New report – How are schools developing the employability skills demanded by employers?New report – How are schools developing the employability skills demanded by employers?


Development of skills in schools

From our survey, it appears teachers are evidently and resolutely setting about the task of supporting their students to develop these skills.

  • Over 90% of teachers believe that the top five skills and two of the four competencies cited by employers are developed in school. The vast majority state that students have a range of opportunities to acquire and practise these skills through classwork and extra-curricular activities.
  • Teachers believe that teamwork, confidence, communication, creativity and problem solving are the top skills and competencies developed through extra-curricular activities.
  • Respondents also noted that communication, problem solving, team work, creativity and reflection are being developed through classwork.
  • Teachers use lessons outside of the subject areas, such as tutor time, to help students with information about the world of work and to boost their communication skills.
  • Other activities during the school day, such as interacting with peers, support the development of communication and teamwork skills.

Teachers gave detailed examples of how school is making students more employable. Despite the work and effort schools are investing in developing and instilling these skills and competencies in young people, certain challenges such as time and resources affect the level of development.

The impact of a narrowing curriculum

The research highlights that current Government policy, such as the narrower curriculum and increased content and exam-focus of GCSEs and A levels, are standing in the way of young people developing the skills necessary for working life.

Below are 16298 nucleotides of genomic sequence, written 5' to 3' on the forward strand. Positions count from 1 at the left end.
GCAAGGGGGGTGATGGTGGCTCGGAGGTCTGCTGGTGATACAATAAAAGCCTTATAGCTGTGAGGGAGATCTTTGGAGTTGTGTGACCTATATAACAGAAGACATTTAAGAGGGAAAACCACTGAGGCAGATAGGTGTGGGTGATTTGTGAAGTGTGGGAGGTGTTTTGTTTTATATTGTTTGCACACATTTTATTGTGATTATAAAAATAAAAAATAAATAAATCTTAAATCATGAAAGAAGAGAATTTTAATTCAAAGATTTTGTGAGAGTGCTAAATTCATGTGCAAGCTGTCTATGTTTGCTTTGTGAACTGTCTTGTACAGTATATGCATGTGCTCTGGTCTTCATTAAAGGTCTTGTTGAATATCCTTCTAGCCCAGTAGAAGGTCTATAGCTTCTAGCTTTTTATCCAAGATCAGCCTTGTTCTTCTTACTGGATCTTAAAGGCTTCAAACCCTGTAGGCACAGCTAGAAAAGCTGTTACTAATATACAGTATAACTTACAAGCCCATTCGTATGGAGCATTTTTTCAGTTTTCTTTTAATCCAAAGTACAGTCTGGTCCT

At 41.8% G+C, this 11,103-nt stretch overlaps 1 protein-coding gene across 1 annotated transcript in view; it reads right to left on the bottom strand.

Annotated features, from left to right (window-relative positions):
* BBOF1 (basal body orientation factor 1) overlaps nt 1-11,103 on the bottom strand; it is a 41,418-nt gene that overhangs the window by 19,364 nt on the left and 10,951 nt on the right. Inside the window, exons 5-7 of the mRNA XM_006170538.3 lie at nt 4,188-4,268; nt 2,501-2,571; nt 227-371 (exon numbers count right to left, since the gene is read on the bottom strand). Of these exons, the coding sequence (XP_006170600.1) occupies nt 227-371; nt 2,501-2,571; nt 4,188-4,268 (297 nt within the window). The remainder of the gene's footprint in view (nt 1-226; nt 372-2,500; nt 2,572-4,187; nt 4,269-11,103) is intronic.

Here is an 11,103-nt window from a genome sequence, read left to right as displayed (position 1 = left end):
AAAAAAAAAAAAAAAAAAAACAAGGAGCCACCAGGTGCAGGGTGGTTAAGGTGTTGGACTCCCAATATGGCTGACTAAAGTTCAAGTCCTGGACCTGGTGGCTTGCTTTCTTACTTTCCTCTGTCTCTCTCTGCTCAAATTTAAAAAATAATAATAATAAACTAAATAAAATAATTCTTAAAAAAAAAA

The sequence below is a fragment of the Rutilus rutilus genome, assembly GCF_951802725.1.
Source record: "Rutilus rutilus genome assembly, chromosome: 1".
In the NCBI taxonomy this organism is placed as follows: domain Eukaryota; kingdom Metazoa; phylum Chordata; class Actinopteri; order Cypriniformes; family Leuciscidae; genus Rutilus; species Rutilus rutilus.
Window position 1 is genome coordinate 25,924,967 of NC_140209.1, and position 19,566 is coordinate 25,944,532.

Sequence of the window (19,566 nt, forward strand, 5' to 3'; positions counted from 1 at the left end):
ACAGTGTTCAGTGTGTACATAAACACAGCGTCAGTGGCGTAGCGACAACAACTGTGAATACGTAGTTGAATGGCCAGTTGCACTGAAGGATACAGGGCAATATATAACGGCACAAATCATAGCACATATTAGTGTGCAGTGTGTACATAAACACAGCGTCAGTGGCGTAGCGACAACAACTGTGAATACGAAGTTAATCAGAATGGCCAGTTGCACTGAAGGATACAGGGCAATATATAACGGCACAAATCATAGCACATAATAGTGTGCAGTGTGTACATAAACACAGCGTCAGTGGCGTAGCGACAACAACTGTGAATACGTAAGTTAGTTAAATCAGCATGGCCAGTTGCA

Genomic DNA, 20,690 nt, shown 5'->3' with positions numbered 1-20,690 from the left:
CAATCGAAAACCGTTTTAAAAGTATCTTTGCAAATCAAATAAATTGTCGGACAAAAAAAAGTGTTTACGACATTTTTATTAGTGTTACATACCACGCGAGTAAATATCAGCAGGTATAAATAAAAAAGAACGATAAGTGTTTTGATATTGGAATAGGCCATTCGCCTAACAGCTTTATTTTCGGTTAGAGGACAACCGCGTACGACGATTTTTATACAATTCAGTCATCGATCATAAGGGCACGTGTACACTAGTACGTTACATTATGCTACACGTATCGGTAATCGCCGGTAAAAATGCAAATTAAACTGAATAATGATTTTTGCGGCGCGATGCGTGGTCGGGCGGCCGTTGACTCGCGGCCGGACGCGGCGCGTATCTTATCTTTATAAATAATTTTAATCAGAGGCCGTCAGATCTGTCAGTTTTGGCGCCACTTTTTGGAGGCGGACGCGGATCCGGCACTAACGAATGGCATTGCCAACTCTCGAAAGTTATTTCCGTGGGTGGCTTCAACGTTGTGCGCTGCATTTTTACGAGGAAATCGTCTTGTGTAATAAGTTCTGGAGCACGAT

• 32% of teachers told us that changes to the Key Stage 3 curriculum have been detrimental to developing the skills and attitudes needed for work.
  • 56% of respondents to the schools’ survey feel that changes to the Key Stage 3 National Curriculum are limiting students’ chances to acquire creative thinking skills. 45% believe that young people have limited opportunities to develop their career development skills (we group these skills under the umbrella ‘informed’).
  • Nearly half (47%) of teachers believe that there are fewer opportunities to develop employability skills and competencies since the introduction of the reformed GCSEs and A levels. Of these a third stated that changes to the syllabus had, for example, necessitated a new focus on rote learning to the detriment of developing the skills and attitudes needed for work.
  • 66% of teachers felt that following the introduction of the new GCSEs and A levels there was less opportunity to develop creativity, with 61% stating there was less opportunity to develop teamwork.
  • 55% of respondents believe the reformed GCSEs and A levels are not improving students’ confidence.

We know from the extensive work our charity has undertaken over the last eight years that it is extremely beneficial for young people to interact with volunteers from the world of work. It not only helps broaden horizons and raise aspirations but also provides them with the vital work-related knowledge and skills which supports them as they move from school to work. Our charity’s aim is to provide young people with interactions with the world of work which can help them achieve their potential. Creating a joint dialogue between schools and employers can help make this a reality.

Click here to see the full report.